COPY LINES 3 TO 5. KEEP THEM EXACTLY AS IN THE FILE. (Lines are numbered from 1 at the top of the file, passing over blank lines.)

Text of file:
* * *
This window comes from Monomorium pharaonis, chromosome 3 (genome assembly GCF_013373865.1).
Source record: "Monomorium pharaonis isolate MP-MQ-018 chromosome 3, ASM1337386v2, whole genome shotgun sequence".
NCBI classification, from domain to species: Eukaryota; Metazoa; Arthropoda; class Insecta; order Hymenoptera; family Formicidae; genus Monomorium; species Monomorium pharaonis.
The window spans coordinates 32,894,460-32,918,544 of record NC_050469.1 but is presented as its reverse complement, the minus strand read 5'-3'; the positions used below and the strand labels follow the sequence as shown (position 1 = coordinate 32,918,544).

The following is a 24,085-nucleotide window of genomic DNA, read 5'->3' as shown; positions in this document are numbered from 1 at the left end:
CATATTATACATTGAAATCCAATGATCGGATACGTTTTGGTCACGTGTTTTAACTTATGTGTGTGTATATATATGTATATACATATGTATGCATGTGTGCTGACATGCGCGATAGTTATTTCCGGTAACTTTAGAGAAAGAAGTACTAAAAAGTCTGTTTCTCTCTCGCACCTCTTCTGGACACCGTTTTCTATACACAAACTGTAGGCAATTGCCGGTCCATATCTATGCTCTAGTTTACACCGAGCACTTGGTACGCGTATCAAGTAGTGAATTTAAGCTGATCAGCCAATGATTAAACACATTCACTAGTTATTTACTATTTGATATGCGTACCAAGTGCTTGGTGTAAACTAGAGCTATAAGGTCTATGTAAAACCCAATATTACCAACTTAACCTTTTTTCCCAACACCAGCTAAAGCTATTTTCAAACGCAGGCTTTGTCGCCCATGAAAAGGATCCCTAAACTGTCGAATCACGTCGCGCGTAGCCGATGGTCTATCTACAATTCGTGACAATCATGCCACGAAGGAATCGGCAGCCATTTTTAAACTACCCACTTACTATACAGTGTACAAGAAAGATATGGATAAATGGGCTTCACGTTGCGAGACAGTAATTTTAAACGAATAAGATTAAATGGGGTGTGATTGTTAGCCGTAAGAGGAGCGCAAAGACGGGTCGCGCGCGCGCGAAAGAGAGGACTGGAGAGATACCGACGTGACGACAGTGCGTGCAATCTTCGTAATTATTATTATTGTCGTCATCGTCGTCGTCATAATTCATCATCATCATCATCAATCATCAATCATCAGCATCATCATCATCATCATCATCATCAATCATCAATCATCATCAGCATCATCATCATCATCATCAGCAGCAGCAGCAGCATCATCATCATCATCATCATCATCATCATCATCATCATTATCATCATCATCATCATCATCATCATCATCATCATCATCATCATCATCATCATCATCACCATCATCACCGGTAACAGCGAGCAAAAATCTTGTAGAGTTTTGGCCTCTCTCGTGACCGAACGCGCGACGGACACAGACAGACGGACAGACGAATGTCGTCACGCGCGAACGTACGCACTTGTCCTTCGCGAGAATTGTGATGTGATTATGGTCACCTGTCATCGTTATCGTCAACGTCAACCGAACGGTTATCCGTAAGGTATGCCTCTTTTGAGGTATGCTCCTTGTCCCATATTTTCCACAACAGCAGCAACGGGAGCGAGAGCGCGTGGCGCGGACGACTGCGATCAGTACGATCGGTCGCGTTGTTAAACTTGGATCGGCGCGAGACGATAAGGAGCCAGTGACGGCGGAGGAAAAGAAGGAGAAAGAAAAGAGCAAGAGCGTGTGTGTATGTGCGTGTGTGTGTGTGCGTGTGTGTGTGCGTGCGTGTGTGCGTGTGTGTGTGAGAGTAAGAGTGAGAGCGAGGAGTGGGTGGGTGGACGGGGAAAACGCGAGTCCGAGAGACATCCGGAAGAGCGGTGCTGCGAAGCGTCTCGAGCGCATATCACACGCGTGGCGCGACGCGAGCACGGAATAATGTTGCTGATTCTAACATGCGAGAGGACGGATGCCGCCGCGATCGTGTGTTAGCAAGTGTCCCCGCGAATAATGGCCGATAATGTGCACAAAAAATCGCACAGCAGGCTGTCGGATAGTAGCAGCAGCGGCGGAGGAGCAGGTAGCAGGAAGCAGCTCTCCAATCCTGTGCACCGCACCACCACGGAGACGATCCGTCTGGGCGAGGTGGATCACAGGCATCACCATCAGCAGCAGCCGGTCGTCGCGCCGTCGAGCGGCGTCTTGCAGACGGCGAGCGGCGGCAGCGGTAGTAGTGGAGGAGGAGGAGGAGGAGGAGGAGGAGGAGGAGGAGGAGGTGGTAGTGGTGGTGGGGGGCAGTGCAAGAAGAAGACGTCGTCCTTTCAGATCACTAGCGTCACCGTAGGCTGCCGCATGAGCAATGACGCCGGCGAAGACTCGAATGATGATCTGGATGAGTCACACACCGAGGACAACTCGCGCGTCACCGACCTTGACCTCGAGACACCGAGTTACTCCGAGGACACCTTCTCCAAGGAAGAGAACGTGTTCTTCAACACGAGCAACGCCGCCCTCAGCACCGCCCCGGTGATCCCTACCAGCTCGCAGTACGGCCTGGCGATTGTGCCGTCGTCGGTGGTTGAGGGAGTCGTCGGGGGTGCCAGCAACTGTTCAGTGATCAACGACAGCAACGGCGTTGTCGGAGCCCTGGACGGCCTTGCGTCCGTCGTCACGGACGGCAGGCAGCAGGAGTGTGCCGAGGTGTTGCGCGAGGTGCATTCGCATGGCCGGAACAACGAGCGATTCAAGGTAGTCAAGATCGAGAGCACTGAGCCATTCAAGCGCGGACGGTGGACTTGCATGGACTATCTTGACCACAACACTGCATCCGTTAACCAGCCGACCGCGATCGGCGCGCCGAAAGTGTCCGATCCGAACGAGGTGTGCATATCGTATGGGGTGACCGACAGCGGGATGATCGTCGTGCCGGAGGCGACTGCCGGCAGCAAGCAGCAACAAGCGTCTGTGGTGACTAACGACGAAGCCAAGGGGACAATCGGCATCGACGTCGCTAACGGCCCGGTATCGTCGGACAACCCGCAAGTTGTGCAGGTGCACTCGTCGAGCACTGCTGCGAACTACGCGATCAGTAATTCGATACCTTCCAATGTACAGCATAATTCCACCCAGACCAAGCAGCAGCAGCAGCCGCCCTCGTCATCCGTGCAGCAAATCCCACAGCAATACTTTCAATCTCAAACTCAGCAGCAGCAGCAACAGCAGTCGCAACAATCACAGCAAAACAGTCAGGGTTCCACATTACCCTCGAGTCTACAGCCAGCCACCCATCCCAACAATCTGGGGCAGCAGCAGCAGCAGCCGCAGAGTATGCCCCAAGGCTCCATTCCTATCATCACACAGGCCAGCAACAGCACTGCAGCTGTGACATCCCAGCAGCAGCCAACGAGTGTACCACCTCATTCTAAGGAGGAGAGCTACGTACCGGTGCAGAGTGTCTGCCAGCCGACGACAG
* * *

NCBI classification, from domain to species: Eukaryota; Metazoa; Arthropoda; class Insecta; order Hymenoptera; family Formicidae; genus Monomorium; species Monomorium pharaonis.
The window spans coordinates 32,894,460-32,918,544 of record NC_050469.1 but is presented as its reverse complement, the minus strand read 5'-3'; the positions used below and the strand labels follow the sequence as shown (position 1 = coordinate 32,918,544).

The following is a 24,085-nucleotide window of genomic DNA, read 5'->3' as shown; positions in this document are numbered from 1 at the left end: